An appropriation is now available for rebuilding this station. The necessary materials will be landed at the site before the close of navigation this fall, and the work commenced early in the spring and finished during the season.
Just as work was set to begin on Baileys Harbor Lighthouse, the Lighthouse Board reconsidered its plan. Realizing that the station’s location within the bay prevented it from serving as either an effective coast light or as a guide to vessels seeking the safety of the harbor, the Board proposed that a new station be constructed on exposed Cana Island, three miles northeast of the harbor, and that a pair of range lights be established to light the way into the harbor. Congress granted an additional $6,000 to cover the cost of the range lights on July 20, 1868, and thirty-two acres of land at the head of the harbor were purchased from the State of Wisconsin later that year to serve as home to the beacons.
On December 1, 1869, the final day of navigation for the season, Keeper Darling extinguished the light in Baileys Harbor Lighthouse for the last time. The range lights in the harbor and the lighthouse on Cana Island were completed during 1869 and would take over the function of marking Bailey Harbor and lighting the coast starting in early 1870.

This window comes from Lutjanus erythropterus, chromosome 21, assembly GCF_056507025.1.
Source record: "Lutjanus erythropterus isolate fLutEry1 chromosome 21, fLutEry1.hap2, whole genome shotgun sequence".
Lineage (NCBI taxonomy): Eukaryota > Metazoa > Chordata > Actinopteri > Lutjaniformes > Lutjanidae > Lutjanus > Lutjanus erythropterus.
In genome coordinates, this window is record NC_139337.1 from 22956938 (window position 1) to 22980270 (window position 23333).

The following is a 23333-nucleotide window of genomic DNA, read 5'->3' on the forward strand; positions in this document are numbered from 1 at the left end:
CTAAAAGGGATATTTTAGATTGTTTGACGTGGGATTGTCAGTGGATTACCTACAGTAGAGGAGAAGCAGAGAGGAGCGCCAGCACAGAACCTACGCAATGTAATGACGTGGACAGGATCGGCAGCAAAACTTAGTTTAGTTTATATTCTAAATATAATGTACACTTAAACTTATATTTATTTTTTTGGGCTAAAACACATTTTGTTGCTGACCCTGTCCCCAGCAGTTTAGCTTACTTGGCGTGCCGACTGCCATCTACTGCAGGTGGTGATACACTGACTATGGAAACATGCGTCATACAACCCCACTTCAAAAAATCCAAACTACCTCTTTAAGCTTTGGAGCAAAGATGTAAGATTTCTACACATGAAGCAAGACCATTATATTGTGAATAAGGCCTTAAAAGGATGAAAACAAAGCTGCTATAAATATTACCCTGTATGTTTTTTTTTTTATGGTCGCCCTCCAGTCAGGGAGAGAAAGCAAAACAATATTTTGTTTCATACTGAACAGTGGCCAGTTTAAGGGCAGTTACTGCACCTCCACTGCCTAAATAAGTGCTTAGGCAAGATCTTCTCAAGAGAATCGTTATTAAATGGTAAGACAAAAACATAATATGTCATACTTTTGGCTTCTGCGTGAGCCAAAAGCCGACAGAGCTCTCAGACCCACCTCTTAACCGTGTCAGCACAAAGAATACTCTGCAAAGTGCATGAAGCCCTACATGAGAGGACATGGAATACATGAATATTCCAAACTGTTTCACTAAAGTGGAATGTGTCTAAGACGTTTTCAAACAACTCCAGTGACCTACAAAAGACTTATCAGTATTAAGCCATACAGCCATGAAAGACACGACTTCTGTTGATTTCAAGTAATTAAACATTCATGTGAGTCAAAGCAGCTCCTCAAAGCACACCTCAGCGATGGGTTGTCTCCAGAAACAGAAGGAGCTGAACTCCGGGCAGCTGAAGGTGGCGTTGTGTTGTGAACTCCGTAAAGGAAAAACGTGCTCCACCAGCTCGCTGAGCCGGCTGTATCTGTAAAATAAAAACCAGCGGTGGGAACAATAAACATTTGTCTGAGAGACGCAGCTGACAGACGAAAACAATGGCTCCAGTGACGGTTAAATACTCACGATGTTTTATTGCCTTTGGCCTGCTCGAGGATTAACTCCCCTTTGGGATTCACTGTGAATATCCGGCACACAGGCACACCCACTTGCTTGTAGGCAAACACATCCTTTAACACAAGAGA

Baileys Harbor Lighthouse and the attached dwelling remain standing today thanks largely to the workmanship of Alanson Sweet, though the lantern is in an advanced state of decay. Today, the island is privately owned, and the dwelling serves as a summer cottage.
Head Keepers: David Ward (1853 – 1854), Albert Barry (1854), David Ward (1854), Michael Green (1854 – 1855), Newton Bacon (1855 – 1862), William Mitchel (1862 – 1863), William Darling (1863 – 1869).
Located on Lighthouse Island found on the
eastern side of Baileys Harbor. The lighthouse is privately owned. Grounds/dwelling/tower closed.
The lighthouse is privately owned. Grounds/dwelling/tower closed.
Pictures on this page copyright Kraig Anderson, used by permission.